Despite advances in treatment, childhood survivors of cancer may still face a decreased life expectancy, new research suggests.
“Advances in pediatric cancer therapy during the past few decades have been associated with remarkable increases in 5-year survival rates, with more than 80% of children and adolescents who receive a diagnosis today expected to live at least 5 years,” according to the study authors. “By 2020, the population of childhood cancer survivors is projected to grow to more than 500 000 individuals. As adults, childhood cancer survivors face substantially elevated risks of serious long-term morbidity and premature death, with nearly 1 in 3 survivors reporting a severe or life-threatening condition 20 years after diagnosis.”
This study used data from the Childhood Cancer Survivor Study on five-year childhood cancer survivors who received their diagnosis between 1970 and 1999. The researchers employed a microsimulation model of competing mortality risks that encompassed late recurrence; treatment-related late effects, including health-related (subsequent cancers, cardiac events, pulmonary conditions, etc.) and external causes; and U.S. background mortality rates. Patients were stratified by treatment strategy (none or only surgery, chemotherapy, radiotherapy, and chemotherapy plus radiotherapy), as well as acute lymphoblastic leukemia status by era: 1970-79, 1980-89, and 1990-99. The main outcomes were conditional life expectancy (how many years a five-year survivor can expect to live); cumulative cause-specific mortality risk; and 10-year mortality risks conditional on reaching ages 30, 40, 50, and 60 years.
The study population was 56% male with a mean (SD) age at diagnosis of 7.3 (5.6) years. The conditional life expectancy was 48.5 years (95% uncertainty level [UI], 47.6–49.6 years) for patients diagnosed in 1970-79, 53.7 years (95% UI, 52.6–54.7 years) for patients diagnosed in 1980-89, and 57.1 years (95% UI, 55.9–58.1 years) for patients diagnosed in 1990-99. Childhood cancer survivors compared to those who never had cancer had a decreased life expectancy of 16 years (95% UI, 15.5–17.5 years) or 25% (95% UI, 24%–27%), 12.3 years (95% UI, 11.3–13.4 years) or 19% (95% UI, 17%–20%), and 9.2 years (95% UI, 8.3–10.4 years) or 14% (95% UI, 13%–16%) for patients diagnosed in 1970-79, 1980-89, and 1990-99, respectively. Treatment trends changed during the course of the study; the 1970-79 group was much less likely to receive chemotherapy alone than the 1990-99 group (18% vs. 54%), while the life expectancy gap decreased from 11.0 years (95% UI, 9.0–13.1 years) to 6.0 years (95% UI, 4.5–7.6 years). Meanwhile, “during the same time frame, only modest improvements in the gap in life expectancy were projected for survivors treated with radiotherapy (21.0 years [95% UI, 18.5-23.2 years] to 17.6 years [95% UI, 14.2-21.2 years]) or with radiotherapy and chemotherapy (17.9 years [95% UI, 16.7-19.2 years] to 14.8 years [95% UI, 13.1-16.7 years]),” the study authors observed. When stratified by diagnosis, the majority of patients had acute lymphoblastic leukemia, for which the life expectancy dap decreased from 14.7 years (95% UI, 12.8–16.5 years) to 8.0 years (95% UI, 6.2–9.7 years) over the study period.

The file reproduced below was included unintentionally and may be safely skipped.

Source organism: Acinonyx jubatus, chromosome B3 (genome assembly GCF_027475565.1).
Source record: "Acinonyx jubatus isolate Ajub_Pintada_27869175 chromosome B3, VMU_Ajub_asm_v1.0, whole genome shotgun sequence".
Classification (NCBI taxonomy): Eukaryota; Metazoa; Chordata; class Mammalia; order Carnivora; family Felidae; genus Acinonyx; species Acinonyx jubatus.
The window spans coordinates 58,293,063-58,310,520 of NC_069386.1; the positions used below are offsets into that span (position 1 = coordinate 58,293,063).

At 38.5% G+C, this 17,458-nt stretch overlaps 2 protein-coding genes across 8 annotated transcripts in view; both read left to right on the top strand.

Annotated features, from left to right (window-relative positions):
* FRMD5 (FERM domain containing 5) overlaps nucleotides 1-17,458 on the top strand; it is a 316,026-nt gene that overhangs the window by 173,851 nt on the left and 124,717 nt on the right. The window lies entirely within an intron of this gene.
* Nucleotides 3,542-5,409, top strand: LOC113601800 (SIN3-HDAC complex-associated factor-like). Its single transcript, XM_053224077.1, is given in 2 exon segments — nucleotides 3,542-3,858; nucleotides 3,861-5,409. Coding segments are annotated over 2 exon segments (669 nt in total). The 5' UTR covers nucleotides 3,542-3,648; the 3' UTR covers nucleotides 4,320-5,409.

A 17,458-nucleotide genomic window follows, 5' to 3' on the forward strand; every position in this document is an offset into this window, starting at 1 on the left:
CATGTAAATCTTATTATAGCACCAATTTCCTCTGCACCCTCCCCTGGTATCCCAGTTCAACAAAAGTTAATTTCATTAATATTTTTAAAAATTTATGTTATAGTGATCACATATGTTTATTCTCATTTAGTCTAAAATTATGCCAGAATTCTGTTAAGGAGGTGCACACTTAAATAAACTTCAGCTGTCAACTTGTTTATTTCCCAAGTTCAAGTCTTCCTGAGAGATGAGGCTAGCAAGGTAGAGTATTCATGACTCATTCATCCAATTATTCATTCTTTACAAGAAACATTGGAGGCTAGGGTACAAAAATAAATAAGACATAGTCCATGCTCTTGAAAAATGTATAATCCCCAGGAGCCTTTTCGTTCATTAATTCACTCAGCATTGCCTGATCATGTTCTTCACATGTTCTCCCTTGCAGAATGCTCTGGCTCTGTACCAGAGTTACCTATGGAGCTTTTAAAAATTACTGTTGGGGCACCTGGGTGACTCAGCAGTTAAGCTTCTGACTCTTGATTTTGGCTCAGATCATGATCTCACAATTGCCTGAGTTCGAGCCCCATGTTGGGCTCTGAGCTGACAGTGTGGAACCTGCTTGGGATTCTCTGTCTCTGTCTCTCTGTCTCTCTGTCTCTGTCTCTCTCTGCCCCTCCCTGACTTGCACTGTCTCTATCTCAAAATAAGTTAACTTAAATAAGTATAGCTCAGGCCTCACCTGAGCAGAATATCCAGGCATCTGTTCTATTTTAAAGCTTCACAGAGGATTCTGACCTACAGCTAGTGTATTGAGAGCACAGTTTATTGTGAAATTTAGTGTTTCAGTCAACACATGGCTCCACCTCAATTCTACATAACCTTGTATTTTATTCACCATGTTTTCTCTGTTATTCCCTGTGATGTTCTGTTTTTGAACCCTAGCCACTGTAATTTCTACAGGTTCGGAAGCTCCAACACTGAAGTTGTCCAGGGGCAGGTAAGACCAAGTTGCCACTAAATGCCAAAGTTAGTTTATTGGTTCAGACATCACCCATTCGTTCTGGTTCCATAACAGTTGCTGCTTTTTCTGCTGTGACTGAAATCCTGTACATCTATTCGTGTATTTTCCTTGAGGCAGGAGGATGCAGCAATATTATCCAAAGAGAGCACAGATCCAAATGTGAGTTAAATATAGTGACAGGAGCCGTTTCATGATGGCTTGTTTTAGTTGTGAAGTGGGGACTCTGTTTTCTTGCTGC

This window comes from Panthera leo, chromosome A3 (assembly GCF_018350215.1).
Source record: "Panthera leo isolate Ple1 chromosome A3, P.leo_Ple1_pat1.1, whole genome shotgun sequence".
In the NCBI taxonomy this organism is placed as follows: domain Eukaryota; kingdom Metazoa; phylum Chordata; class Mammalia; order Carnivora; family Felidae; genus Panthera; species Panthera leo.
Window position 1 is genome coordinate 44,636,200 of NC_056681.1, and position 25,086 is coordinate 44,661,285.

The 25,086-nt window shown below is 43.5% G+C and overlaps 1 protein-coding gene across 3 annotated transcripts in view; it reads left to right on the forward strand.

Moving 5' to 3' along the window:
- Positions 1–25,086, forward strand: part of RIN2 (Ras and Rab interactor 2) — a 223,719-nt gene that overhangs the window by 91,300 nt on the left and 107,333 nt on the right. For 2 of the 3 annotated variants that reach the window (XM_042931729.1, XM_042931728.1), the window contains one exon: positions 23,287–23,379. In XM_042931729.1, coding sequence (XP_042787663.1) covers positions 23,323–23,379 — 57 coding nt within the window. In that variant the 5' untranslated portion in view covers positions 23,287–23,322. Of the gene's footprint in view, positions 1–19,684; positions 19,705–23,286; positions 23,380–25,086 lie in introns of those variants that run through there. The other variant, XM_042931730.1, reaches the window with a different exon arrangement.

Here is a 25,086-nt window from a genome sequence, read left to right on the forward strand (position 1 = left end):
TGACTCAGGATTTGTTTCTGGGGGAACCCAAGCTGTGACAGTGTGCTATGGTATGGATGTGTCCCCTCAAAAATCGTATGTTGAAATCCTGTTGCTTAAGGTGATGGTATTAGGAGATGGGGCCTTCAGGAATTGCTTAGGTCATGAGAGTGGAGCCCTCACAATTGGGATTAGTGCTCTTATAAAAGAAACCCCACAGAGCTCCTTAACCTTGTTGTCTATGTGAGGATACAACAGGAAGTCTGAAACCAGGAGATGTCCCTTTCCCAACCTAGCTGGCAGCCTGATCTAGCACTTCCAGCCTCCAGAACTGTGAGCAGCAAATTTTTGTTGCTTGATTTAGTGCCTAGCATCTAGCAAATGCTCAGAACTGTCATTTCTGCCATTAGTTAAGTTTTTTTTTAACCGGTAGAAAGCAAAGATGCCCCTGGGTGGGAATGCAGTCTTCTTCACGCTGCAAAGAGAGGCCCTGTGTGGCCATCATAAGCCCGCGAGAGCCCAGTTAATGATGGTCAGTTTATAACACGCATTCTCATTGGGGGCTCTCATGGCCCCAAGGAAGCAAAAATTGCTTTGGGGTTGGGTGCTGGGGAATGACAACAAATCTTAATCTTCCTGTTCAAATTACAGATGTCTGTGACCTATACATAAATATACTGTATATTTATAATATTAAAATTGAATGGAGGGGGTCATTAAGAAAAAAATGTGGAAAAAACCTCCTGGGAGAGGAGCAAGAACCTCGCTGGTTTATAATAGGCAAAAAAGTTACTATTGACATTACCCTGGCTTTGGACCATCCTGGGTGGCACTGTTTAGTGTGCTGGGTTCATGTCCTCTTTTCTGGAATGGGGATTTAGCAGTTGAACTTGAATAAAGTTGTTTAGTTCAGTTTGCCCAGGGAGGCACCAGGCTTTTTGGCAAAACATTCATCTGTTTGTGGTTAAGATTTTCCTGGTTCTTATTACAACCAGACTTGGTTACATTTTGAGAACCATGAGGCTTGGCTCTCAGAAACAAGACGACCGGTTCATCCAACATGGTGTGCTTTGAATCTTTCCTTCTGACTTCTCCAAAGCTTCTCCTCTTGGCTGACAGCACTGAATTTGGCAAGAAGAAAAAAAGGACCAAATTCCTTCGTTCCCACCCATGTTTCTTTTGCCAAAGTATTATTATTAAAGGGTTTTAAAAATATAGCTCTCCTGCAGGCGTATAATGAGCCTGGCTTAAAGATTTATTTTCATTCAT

The study appeared in JAMA Oncology.
“Our findings highlight the need for continued monitoring of survivors’ health to manage late mortality risks and underscore the need for new therapeutic approaches to minimize early mortality risks, especially for cancer diagnoses for which radiotherapy remains a key component of therapy,” the researchers concluded.